Okla. DOC seeking $1.6B to accommodate soaring inmate population

Oklahoma Department of Corrections communications director Terri Watkins said she expects the state''s prison population to grow 25 percent over the next 10 years


By Jacob Mcguire And Mack Burke
The Norman Transcript, Okla.

NORMAN, Okla. —  Since 2010, more than 30 states have seen a decrease in prison populations. Oklahoma is trending in the other direction, and it doesn't have the cell space to keep up.

"If Oklahoma truly wants to incarcerate that many people, [Oklahomans] will end up having to pay for it," Former Oklahoma House Speaker Kris Steele said.

Oklahoma Department of Corrections communications director Terri Watkins said she expects the state's prison population to grow 25 percent over the next 10 years.

To combat the rising tide, DOC is pushing to appropriate more than $1.6 billion for Fiscal Year 2018, including $850 million for two new medium-security facilities.

"That's not a request," Watkins said. "That's what we need."

Watkins said only seven of the state's 17 prisons were built to be prisons, and two of those facilities were built in 1910. She said the rest are turn-of-the-century tuberculosis hospitals, Depression-era camps and other converted facilities.

"We have not taken advantage, as has the rest of the world, with modern facilities," DOC Director Joe M. Allbaugh said. "The vast majority of our facilities are hand-me-down facilities."

Oklahoma began contracting with private prisons in the 1990s. Watkins said Oklahoma had a choice: build more prisons or contract with private prisons.

"The state chose private prisons," Watkins said. "Now, there is no room at the inn if we shut down the private prisons. We do not have a place to put the 5,900 inmates that are currently being housed in private prisons in Oklahoma, as of this morning (Jan. 18)."

Steele fears overcrowding will force Oklahoma to lean more on private prisons.

"In my opinion, private prisons are meant to act as a temporary stopgap for when the prison population surpasses capacity," he said. "However, Oklahoma has become very reliant on private prisons, and those temporary inmates are becoming permanent inmates."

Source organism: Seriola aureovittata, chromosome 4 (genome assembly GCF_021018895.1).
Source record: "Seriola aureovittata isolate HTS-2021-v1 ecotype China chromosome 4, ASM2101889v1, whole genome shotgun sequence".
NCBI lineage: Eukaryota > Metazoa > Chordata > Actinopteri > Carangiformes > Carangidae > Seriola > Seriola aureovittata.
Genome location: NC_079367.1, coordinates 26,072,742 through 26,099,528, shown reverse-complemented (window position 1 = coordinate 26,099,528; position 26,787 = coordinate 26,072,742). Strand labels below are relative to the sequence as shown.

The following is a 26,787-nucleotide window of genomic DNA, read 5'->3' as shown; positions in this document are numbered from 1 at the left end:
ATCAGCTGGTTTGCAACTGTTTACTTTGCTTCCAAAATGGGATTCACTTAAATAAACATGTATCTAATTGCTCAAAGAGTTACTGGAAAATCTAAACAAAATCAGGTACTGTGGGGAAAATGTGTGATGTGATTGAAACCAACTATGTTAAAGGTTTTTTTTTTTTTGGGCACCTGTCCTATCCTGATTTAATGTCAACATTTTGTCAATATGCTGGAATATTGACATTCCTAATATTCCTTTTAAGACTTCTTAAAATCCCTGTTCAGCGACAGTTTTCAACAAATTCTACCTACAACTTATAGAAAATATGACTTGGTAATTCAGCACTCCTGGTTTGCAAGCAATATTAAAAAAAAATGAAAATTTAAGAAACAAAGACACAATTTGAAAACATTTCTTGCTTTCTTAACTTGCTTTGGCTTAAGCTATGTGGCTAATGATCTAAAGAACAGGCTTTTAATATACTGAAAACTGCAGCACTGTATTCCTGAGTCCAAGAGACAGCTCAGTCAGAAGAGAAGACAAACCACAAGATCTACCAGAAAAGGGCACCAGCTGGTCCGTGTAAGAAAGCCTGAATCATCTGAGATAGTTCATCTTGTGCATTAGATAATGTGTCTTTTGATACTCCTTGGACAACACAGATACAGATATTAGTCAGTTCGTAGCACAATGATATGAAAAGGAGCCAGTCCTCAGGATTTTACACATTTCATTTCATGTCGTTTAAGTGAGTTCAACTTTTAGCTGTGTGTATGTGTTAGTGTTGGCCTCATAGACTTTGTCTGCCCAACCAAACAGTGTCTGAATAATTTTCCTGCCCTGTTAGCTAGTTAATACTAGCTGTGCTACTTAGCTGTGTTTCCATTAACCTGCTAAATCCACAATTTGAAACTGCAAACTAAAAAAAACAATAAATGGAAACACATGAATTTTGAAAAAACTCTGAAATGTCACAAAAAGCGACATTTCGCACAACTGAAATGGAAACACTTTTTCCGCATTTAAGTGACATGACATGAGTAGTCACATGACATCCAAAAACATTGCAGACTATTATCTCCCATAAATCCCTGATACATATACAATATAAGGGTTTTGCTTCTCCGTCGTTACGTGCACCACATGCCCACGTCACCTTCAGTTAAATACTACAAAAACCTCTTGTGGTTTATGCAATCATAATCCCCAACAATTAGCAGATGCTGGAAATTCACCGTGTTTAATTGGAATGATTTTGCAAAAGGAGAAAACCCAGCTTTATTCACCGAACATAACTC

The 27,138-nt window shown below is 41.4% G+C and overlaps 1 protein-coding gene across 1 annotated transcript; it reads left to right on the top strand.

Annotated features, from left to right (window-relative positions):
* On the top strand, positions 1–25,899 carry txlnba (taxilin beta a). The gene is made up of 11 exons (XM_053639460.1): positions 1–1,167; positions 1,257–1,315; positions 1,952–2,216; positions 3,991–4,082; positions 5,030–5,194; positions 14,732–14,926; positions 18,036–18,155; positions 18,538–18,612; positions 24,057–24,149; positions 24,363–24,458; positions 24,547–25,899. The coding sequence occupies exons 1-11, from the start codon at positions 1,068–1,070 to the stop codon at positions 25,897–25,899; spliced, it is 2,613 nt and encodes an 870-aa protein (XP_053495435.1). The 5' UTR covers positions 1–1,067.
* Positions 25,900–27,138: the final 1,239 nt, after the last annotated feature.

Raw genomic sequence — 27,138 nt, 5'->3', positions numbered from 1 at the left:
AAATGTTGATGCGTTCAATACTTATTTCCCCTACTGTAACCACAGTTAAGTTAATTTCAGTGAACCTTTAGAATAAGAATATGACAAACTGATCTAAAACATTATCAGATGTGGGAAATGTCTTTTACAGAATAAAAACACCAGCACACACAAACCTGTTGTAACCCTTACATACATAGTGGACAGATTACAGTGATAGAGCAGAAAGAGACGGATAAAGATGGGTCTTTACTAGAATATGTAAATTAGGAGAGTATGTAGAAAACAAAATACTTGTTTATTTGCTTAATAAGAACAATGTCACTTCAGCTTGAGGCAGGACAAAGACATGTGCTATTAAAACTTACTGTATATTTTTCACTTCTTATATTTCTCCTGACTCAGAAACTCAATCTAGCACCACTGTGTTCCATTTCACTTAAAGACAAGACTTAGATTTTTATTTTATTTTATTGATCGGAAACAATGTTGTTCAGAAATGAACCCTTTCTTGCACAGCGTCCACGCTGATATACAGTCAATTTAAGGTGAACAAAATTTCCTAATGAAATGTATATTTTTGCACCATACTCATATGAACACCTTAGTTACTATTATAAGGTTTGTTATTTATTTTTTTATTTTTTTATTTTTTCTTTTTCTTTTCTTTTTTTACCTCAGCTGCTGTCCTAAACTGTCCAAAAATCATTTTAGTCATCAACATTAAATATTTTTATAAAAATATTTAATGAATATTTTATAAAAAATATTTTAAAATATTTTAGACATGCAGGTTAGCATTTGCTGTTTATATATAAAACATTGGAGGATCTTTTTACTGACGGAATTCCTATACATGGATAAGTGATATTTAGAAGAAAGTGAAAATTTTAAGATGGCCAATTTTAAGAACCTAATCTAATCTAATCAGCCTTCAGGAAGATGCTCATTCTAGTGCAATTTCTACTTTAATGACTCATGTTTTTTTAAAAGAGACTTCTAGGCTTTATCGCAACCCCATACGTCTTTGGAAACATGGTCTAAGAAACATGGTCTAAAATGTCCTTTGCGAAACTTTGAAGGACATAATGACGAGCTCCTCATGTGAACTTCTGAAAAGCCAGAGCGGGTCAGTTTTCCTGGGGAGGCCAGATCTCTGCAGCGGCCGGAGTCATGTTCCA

In addition, Steele said private prisons have no incentive to reduce recidivism rates and actually benefit from the state's inmate surplus.

According to DOC records, the state spent an estimated $92 million on private prisons in 2015.

"There's no question that if the legislature doesn't appropriate the dollars to construct the new facilities DOC is proposing, then Oklahoma will have to have more reliance on private prisons," Steele said. "There won't be any other option."

Steele said Oklahoma has an incarceration rate 78 percent higher than the national average. It also has the highest incarceration rate for women and the third highest incarceration rate for men. Most are non-violent offenders imprisoned for drug-related crimes.

According to Oklahoma DOC records, 61,304 people are in the DOC system: 26,659 in state prisons, 1,653 in county jails awaiting transfer and 39,992 under probationary supervision.

"There are approximately 1,800 backed into county jails because we don't have enough room for them," Watkins said. "So, I believe the director has said he's not a huge fan of private prisons. The question becomes where do you put 5,900 people? We're at 108 percent capacity."

The DOC doles out $1.5 million a month to counties for housing those 1,800 inmates. But county officials across the state say that's not enough.

Cleveland County Undersheriff Rhett Burnett said the reimbursement rate for state prisoners awaiting DOC transfer is still $27 per day, compared to the $48 rate Sheriff Joe Lester said the jail receives for housing city prisoners.

Either way, Lester said the 574-inmate capacity Cleveland County Detention Center doesn't have extra room for state prisoners.

"We've got enough going on with our own prisoners without creating an extra burden on the taxpayers," he said.

Lester said he supports Allbaugh's mission to build new state prisons, and Steele called the move necessary.

"When we start to talk about the need for an additional $2 billion for incarceration in Oklahoma, we can effectively set aside any sort of meaningful discussions on adequate funding for health care, transportation, services for children in at-risk situations or any other service that is important because we are going to have to spend all of this money on locking people up," Steele said.

According to a 2016 report from the U.S. Department of Education, Oklahoma's combined state and local corrections expenditures jumped from about $159 million in 1980 to about $700 million in 2013. That represents an increase of 341 percent. By comparison, education spending during that period jumped 69 percent.

While the DOC fights for a bigger piece of the state budget pie, lawmakers are feeling pressure to reduce the number of inmates.

Steele said passing State Question 780, which reclassified certain drug and property crimes as misdemeanors, and accompanying SQ 781, which used money saved to fund rehab programs, is just the beginning.

"They are pieces of the puzzle to reduce the prison population, but they aren't nearly enough," he said. "The reason we have the highest incarceration rate in the country is because, in Oklahoma, we tend to incarcerate people for non-violent offenses that no other state incarcerates for. The police reforms that are being discussed within Gov. Mary Fallin's justice reform team will ultimately make a determination to see if there is a better approach for taking care of non-violent offenders."
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(c)2017 The Norman Transcript (Norman, Okla.)

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